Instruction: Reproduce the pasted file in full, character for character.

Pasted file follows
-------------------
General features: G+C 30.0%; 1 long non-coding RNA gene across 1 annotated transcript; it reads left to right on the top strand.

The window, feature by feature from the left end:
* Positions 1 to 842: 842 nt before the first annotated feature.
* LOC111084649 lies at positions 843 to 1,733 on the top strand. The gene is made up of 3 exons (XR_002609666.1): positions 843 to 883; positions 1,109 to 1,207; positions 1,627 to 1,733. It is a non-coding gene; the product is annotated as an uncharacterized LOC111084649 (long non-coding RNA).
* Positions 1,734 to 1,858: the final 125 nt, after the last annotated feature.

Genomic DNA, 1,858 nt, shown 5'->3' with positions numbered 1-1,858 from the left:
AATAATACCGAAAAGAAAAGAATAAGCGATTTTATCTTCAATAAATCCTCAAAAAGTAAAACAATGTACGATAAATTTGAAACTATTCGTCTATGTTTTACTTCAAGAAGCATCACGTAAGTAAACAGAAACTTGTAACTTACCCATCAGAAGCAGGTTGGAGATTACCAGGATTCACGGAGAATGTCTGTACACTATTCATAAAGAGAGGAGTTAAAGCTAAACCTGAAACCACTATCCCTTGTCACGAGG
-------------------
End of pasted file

General features: G+C 30.0%; 1 long non-coding RNA gene across 1 annotated transcript; it reads left to right on the top strand.

The window, feature by feature from the left end:
* Positions 1 to 842: 842 nt before the first annotated feature.
* LOC111084649 lies at positions 843 to 1,733 on the top strand. The gene is made up of 3 exons (XR_002609666.1): positions 843 to 883; positions 1,109 to 1,207; positions 1,627 to 1,733. It is a non-coding gene; the product is annotated as an uncharacterized LOC111084649 (long non-coding RNA).
* Positions 1,734 to 1,858: the final 125 nt, after the last annotated feature.

Genomic DNA, 1,858 nt, shown 5'->3' with positions numbered 1-1,858 from the left:
AATAATACCGAAAAGAAAAGAATAAGCGATTTTATCTTCAATAAATCCTCAAAAAGTAAAACAATGTACGATAAATTTGAAACTATTCGTCTATGTTTTACTTCAAGAAGCATCACGTAAGTAAACAGAAACTTGTAACTTACCCATCAGAAGCAGGTTGGAGATTACCAGGATTCACGGAGAATGTCTGTACACTATTCATAAAGAGAGGAGTTAAAGCTAAACCTGAAACCACTATCCCTTGTCACGAGG